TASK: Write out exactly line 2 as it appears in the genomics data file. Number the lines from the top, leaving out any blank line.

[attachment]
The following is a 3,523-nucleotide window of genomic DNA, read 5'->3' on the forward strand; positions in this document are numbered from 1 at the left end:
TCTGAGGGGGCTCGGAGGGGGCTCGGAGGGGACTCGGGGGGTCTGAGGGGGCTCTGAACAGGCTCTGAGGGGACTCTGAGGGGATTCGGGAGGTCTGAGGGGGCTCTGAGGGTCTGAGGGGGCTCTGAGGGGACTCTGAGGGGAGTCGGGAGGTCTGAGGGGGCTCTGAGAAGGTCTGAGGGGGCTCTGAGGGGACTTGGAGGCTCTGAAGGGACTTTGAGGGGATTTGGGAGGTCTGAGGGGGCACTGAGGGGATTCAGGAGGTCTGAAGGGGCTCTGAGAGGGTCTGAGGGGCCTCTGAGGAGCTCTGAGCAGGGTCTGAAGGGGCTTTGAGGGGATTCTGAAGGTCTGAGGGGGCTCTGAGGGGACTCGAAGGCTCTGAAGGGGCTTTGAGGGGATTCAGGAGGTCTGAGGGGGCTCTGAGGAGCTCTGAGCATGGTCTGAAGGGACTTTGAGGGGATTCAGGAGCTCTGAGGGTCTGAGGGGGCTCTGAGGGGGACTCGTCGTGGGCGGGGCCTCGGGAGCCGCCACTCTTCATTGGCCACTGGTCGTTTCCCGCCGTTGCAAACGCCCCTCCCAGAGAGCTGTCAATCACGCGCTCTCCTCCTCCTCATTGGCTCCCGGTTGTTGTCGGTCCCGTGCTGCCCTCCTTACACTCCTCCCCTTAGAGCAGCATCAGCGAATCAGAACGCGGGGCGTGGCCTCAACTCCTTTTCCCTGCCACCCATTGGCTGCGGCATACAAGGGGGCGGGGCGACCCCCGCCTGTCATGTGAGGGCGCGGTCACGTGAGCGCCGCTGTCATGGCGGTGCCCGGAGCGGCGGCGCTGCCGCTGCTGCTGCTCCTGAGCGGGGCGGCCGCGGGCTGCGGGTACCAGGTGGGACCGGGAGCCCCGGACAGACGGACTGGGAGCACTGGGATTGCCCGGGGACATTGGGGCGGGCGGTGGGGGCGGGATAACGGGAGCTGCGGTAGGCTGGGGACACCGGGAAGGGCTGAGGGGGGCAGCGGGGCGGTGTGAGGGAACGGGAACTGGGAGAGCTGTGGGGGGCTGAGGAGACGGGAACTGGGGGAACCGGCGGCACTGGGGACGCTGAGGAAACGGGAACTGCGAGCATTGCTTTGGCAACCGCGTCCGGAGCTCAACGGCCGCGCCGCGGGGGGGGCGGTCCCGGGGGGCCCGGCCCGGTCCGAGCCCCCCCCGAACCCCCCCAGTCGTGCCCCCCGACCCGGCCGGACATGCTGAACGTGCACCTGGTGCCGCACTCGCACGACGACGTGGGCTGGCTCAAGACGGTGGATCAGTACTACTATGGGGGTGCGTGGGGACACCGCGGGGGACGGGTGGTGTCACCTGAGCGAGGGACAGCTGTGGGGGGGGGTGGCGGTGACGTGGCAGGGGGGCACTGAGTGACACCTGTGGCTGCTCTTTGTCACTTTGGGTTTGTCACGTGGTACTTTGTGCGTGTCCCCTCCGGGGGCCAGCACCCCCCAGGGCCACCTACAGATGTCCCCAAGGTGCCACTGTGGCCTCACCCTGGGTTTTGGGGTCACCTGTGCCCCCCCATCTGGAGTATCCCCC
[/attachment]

TCTGAGGGGGCTCGGAGGGGGCTCGGAGGGGACTCGGGGGGTCTGAGGGGGCTCTGAACAGGCTCTGAGGGGACTCTGAGGGGATTCGGGAGGTCTGAGGGGGCTCTGAGGGTCTGAGGGGGCTCTGAGGGGACTCTGAGGGGAGTCGGGAGGTCTGAGGGGGCTCTGAGAAGGTCTGAGGGGGCTCTGAGGGGACTTGGAGGCTCTGAAGGGACTTTGAGGGGATTTGGGAGGTCTGAGGGGGCACTGAGGGGATTCAGGAGGTCTGAAGGGGCTCTGAGAGGGTCTGAGGGGCCTCTGAGGAGCTCTGAGCAGGGTCTGAAGGGGCTTTGAGGGGATTCTGAAGGTCTGAGGGGGCTCTGAGGGGACTCGAAGGCTCTGAAGGGGCTTTGAGGGGATTCAGGAGGTCTGAGGGGGCTCTGAGGAGCTCTGAGCATGGTCTGAAGGGACTTTGAGGGGATTCAGGAGCTCTGAGGGTCTGAGGGGGCTCTGAGGGGGACTCGTCGTGGGCGGGGCCTCGGGAGCCGCCACTCTTCATTGGCCACTGGTCGTTTCCCGCCGTTGCAAACGCCCCTCCCAGAGAGCTGTCAATCACGCGCTCTCCTCCTCCTCATTGGCTCCCGGTTGTTGTCGGTCCCGTGCTGCCCTCCTTACACTCCTCCCCTTAGAGCAGCATCAGCGAATCAGAACGCGGGGCGTGGCCTCAACTCCTTTTCCCTGCCACCCATTGGCTGCGGCATACAAGGGGGCGGGGCGACCCCCGCCTGTCATGTGAGGGCGCGGTCACGTGAGCGCCGCTGTCATGGCGGTGCCCGGAGCGGCGGCGCTGCCGCTGCTGCTGCTCCTGAGCGGGGCGGCCGCGGGCTGCGGGTACCAGGTGGGACCGGGAGCCCCGGACAGACGGACTGGGAGCACTGGGATTGCCCGGGGACATTGGGGCGGGCGGTGGGGGCGGGATAACGGGAGCTGCGGTAGGCTGGGGACACCGGGAAGGGCTGAGGGGGGCAGCGGGGCGGTGTGAGGGAACGGGAACTGGGAGAGCTGTGGGGGGCTGAGGAGACGGGAACTGGGGGAACCGGCGGCACTGGGGACGCTGAGGAAACGGGAACTGCGAGCATTGCTTTGGCAACCGCGTCCGGAGCTCAACGGCCGCGCCGCGGGGGGGGCGGTCCCGGGGGGCCCGGCCCGGTCCGAGCCCCCCCCGAACCCCCCCAGTCGTGCCCCCCGACCCGGCCGGACATGCTGAACGTGCACCTGGTGCCGCACTCGCACGACGACGTGGGCTGGCTCAAGACGGTGGATCAGTACTACTATGGGGGTGCGTGGGGACACCGCGGGGGACGGGTGGTGTCACCTGAGCGAGGGACAGCTGTGGGGGGGGGTGGCGGTGACGTGGCAGGGGGGCACTGAGTGACACCTGTGGCTGCTCTTTGTCACTTTGGGTTTGTCACGTGGTACTTTGTGCGTGTCCCCTCCGGGGGCCAGCACCCCCCAGGGCCACCTACAGATGTCCCCAAGGTGCCACTGTGGCCTCACCCTGGGTTTTGGGGTCACCTGTGCCCCCCCATCTGGAGTATCCCCC